Three from Cumberland graduate med school

Three from Cumberland graduate med school

CUMBERLAND – With their new medical degrees in hand, three Cumberland natives and childhood acquaintances are heading to different hospitals on the East Coast to start their residency programs this month.

“I don’t think it’s too common,” Margie Thorsen, who graduated from the Warren Alpert Medical School of Brown University on May 26, told The Valley Breeze. “It’s definitely exciting.”

“Maybe there’s something in the water,” said Austin Tam, who also graduated from Brown’s medical school last weekend.

More sincerely, he credited the families who “encouraged their children to do the best and really fight for their dreams. The end product is we’ll have three new doctors out in the field.”

This month, Tam will be a resident in emergency medicine at UPMC Pinnacle Harrisburg in Pennsylvania and Thorsen will do her residency at Women & Infants Hospital in Providence in obstetrics and gynecology.

Also from Cumberland, Molly Clarke graduated from the Frank H. Netter M.D. School of Medicine at Quinnipiac University on May 10, and will start her residency in pediatrics at Children’s National Medical Center in Washington, D.C.

Thorsen, daughter of Jim and Cindy Thorsen of Cumberland, and Tam, son of Rebecca Tam of Cumberland, attended elementary school together and reunited at Brown. Clarke, daughter of Christine and Robert Clarke of Cumberland, is friends with Thorsen’s older sister, she said.

Tam and Thorsen both credited their moms with sparking their interest in medicine.

Thorsen said she was very inspired by her mother who works as a NICU nurse at Women and Infants. The two will work together when Thorsen starts her residency, she said.

Tam’s mother is a registered nurse at Landmark Medical Center in Woonsocket where Tam volunteered during his undergraduate years. “She got me interested in the medical field,” he said.

Clarke said there were no doctors in her family. “I didn’t know what the medical field was like,” she said. “In high school I knew I wanted to work with kids somehow.”

After attending Cumberland public schools through 6th grade, Thorsen went to Lasalle Academy and graduated in 2011.

Enrolled in an eight-year program in liberal medical education at Brown, she graduated with a degree in public health in 2015.

For the past seven years, Thorsen has been a tutor with the Brown Refugee Youth Tutoring and Enrichment program and has coached track at both Wheeler High School and LaSalle.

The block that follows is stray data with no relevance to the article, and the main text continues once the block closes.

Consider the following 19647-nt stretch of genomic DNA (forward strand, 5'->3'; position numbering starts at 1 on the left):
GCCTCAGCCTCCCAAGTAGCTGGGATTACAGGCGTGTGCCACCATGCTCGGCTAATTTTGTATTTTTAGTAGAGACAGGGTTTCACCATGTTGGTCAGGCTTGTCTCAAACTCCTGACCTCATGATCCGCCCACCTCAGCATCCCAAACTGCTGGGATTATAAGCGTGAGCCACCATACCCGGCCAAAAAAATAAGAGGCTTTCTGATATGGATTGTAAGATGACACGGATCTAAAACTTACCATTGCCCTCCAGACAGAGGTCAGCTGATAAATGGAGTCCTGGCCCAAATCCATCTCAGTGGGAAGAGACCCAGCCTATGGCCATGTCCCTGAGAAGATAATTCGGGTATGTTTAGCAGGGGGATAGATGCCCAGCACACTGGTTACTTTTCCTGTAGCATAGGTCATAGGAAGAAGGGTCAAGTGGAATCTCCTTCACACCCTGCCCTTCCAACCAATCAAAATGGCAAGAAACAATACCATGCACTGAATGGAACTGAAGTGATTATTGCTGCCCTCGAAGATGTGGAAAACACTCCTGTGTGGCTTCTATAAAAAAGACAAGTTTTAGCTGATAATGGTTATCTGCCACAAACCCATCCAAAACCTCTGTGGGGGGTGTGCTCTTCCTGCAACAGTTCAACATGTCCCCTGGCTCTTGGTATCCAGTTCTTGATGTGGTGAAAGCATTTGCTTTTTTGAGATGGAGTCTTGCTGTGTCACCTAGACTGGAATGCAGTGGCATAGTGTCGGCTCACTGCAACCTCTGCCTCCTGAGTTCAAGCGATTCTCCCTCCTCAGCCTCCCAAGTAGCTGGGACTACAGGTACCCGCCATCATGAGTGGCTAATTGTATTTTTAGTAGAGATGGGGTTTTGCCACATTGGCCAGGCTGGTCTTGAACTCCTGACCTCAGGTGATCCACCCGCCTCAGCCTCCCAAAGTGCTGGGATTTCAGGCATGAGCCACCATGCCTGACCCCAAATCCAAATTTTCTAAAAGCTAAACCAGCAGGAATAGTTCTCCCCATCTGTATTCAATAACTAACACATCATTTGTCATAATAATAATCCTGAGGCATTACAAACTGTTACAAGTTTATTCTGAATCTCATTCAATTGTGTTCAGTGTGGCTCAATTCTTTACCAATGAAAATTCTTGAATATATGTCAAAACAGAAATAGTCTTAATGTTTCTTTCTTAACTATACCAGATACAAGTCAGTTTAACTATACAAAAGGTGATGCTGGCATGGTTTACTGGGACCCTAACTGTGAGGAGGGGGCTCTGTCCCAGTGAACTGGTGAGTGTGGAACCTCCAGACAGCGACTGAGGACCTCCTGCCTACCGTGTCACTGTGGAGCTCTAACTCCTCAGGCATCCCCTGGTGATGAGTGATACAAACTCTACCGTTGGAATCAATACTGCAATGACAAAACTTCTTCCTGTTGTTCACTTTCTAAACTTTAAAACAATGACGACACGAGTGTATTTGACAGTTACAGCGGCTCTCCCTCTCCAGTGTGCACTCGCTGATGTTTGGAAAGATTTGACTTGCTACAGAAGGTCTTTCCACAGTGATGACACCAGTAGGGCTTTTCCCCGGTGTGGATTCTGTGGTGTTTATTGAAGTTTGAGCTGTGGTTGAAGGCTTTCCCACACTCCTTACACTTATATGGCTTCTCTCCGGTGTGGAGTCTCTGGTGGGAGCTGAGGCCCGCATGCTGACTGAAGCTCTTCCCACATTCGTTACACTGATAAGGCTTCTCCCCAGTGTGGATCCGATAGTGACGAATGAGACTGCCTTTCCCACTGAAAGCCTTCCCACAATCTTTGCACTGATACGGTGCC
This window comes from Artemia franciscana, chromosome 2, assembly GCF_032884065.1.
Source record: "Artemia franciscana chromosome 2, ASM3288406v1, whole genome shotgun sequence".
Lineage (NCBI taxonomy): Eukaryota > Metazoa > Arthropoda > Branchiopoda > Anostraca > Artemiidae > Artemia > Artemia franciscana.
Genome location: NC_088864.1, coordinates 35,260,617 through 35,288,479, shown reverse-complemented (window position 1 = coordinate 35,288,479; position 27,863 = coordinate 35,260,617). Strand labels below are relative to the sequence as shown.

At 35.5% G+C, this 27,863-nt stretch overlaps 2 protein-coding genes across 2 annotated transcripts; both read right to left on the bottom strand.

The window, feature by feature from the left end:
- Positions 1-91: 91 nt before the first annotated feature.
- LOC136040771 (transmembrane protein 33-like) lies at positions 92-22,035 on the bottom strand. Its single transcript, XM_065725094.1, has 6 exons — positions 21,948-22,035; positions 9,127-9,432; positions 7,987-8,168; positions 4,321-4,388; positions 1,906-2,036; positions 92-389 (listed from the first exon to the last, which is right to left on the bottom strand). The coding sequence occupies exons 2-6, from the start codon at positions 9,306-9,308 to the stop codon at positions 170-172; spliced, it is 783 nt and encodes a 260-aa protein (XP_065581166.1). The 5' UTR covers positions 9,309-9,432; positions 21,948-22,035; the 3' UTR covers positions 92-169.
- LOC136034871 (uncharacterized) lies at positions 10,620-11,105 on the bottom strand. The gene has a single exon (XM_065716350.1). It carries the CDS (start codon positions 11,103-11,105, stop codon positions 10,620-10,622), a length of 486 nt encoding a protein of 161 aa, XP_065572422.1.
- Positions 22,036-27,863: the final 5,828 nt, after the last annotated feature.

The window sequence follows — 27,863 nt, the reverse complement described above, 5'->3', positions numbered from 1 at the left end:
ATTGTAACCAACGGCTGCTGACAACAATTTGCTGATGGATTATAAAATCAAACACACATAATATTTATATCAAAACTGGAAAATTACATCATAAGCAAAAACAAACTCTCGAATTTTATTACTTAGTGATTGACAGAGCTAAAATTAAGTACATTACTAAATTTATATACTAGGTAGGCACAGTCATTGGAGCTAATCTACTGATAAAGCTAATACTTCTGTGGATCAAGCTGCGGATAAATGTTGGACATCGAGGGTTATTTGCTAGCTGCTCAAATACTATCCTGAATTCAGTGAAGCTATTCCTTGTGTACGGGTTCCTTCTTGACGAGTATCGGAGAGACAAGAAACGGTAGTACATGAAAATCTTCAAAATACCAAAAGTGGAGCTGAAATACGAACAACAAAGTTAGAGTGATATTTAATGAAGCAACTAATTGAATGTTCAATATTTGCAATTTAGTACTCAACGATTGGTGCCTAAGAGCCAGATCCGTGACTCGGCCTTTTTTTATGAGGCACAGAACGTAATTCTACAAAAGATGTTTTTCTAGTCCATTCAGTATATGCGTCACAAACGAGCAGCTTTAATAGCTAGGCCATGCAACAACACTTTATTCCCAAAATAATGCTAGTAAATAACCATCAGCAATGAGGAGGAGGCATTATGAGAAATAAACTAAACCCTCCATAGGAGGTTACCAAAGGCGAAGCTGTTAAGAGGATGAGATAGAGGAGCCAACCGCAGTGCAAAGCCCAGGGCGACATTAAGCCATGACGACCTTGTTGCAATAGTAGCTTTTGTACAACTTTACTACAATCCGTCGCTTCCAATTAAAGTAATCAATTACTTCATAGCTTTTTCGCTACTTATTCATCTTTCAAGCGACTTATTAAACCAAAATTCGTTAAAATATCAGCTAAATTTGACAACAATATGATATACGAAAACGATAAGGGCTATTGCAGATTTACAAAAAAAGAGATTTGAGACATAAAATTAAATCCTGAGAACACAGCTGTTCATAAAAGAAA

In addition to her mom, Thorsen said she had several experiences as a patient that also inspired her path to pursue a medical degree.

“I found my calling in medicine through being a patient,” she said.

She said she’s happy to continue her training in her home state.

“It’s amazing to be a part of this community and to be staying here and continue to serve patients in Rhode Island as a Rhode Islander,” she said.

Clarke, who grew up on Diamond Hill Road and attended Community School and North Cumberland Middle School, said she has fond memories of the town, where she’s met some of her lifelong friends.

After graduating from Bishop Feehan High School in Attleboro, Mass., in 2009, Clarke attended Boston College where she studied biology with a pre-med concentration and graduated in 2013. She worked for a year at Boston Children’s Hospital and another year at Beth Israel Deaconess Medical Center doing clinical research before starting medical school, she said.

In addition to running cross-country at NCMS, Clarke said she’s grateful for all the athletic opportunities Cumberland offered her. She also sailed at BC.

“Athletics was important to my academic success,” she said.

In April, Clarke completed her first Boston Marathon and raised money for the Scholar Athletes organization.

A 2011 Cumberland High School graduate, Tam, who was an Eagle Scout in Troop 1 Diamond Hill, attended Brown University and received his bachelor’s degree in biology in 2015.

In addition to receiving his medical degree, he received a master’s of science degree in population medicine.

Growing up, Tam loved watching the Discovery Channel and health shows, which got him interested in science and the body. “One of my favorite shows was ‘House,’” he said.

He said his career goal is to help teach residents and medical students and would love to return to Rhode Island and take over as the program director of the emergency medicine residency.

As he heads to Pennsylvania, what he’ll miss most about being in Rhode Island is “being able to drive anywhere in the state within about an hour.”